Emergency department satisfaction: what matters most?

Ann Emerg Med. 1993 Mar;22(3):586-91. doi: 10.1016/s0196-0644(05)81947-x.


Study objective: To determine the relative importance of variables correlated with patient satisfaction with emergency department care and service.

Design: Retrospective telephone survey targeting all patients who visited the Panorama City Kaiser Permanente ED from April 4 to April 17, 1991. Patients were contacted within one week of their discharge from the ED or hospital.

Participants: Two hundred fifty-eight ED patients completed telephone surveys. Fifty-one percent of the respondents were male, and the mean age was 53 years. The majority of the respondents were white (70%); the most common service received was medical (82%).

Measurements and results: Of the 14 variables that were found to be correlated with overall ED satisfaction, a multiple regression analysis revealed that the five most important variables were patient satisfaction with the amount of time it took before being cared for in the ED; patients' ratings of how caring the nurses were, how organized the ED staff was, and how caring the physicians were; and patient satisfaction with the amount of information the nurses gave them about what was happening to them.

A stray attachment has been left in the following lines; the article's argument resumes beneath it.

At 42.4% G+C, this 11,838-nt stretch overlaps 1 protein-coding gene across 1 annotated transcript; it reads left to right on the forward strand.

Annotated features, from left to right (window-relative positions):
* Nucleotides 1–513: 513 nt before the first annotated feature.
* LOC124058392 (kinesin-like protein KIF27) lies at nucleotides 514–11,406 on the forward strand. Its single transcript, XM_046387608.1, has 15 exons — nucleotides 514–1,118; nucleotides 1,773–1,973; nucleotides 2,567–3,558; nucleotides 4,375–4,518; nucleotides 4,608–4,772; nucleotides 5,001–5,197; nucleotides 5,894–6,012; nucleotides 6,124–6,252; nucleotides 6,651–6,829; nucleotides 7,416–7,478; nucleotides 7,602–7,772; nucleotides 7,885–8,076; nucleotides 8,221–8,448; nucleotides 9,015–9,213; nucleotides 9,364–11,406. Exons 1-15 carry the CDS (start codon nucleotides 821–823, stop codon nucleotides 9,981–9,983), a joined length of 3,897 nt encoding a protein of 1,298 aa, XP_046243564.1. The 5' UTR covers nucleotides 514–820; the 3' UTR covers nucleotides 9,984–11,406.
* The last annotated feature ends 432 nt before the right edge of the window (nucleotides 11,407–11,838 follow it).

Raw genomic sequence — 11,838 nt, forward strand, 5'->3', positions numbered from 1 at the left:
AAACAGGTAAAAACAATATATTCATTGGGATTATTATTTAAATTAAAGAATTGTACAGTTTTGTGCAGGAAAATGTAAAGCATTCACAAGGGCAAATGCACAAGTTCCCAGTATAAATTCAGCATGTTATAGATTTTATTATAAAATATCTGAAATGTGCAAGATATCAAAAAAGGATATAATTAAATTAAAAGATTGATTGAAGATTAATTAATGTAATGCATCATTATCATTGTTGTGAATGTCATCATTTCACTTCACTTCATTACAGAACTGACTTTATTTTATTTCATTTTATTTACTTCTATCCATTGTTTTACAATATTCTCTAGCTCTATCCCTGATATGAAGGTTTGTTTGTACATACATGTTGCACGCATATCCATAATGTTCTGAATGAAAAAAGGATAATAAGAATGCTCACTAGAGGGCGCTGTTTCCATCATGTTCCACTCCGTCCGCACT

Conclusion: The total time patients spend in the ED and patients' perceptions of their wait time for an ED bed are not as important to patient satisfaction as is receiving prompt and caring service. The above service variables are key areas that may be targeted to improve ED services.

MeSH terms

  • Adolescent
  • Adult
  • Aged
  • Aged, 80 and over
  • California
  • Child
  • Data Interpretation, Statistical
  • Emergency Service, Hospital / standards*
  • Female
  • Health Maintenance Organizations
  • Humans
  • Male
  • Middle Aged
  • Patient Satisfaction*
  • Professional-Patient Relations
  • Quality of Health Care
  • Retrospective Studies
  • Time Factors